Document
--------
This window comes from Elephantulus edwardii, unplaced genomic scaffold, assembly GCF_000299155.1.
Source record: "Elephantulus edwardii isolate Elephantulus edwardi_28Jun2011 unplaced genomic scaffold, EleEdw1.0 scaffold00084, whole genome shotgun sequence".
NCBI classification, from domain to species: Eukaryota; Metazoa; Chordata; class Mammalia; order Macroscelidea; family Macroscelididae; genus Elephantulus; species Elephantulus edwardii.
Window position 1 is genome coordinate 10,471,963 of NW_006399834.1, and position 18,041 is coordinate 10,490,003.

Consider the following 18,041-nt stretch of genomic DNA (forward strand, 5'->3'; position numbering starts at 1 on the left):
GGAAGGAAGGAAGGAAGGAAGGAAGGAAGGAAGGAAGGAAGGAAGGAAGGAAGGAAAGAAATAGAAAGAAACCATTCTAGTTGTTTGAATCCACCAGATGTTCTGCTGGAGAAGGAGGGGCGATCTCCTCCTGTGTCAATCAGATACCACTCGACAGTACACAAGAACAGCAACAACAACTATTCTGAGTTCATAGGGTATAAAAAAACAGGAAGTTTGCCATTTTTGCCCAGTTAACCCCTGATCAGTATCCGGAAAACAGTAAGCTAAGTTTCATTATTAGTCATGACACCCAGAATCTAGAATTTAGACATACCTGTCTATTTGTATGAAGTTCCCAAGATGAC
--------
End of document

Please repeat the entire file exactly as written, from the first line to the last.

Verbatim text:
This window comes from Elephantulus edwardii, unplaced genomic scaffold, assembly GCF_000299155.1.
Source record: "Elephantulus edwardii isolate Elephantulus edwardi_28Jun2011 unplaced genomic scaffold, EleEdw1.0 scaffold00084, whole genome shotgun sequence".
NCBI classification, from domain to species: Eukaryota; Metazoa; Chordata; class Mammalia; order Macroscelidea; family Macroscelididae; genus Elephantulus; species Elephantulus edwardii.
Window position 1 is genome coordinate 10,471,963 of NW_006399834.1, and position 18,041 is coordinate 10,490,003.

Consider the following 18,041-nt stretch of genomic DNA (forward strand, 5'->3'; position numbering starts at 1 on the left):
GGAAGGAAGGAAGGAAGGAAGGAAGGAAGGAAGGAAGGAAGGAAGGAAGGAAGGAAAGAAATAGAAAGAAACCATTCTAGTTGTTTGAATCCACCAGATGTTCTGCTGGAGAAGGAGGGGCGATCTCCTCCTGTGTCAATCAGATACCACTCGACAGTACACAAGAACAGCAACAACAACTATTCTGAGTTCATAGGGTATAAAAAAACAGGAAGTTTGCCATTTTTGCCCAGTTAACCCCTGATCAGTATCCGGAAAACAGTAAGCTAAGTTTCATTATTAGTCATGACACCCAGAATCTAGAATTTAGACATACCTGTCTATTTGTATGAAGTTCCCAAGATGAC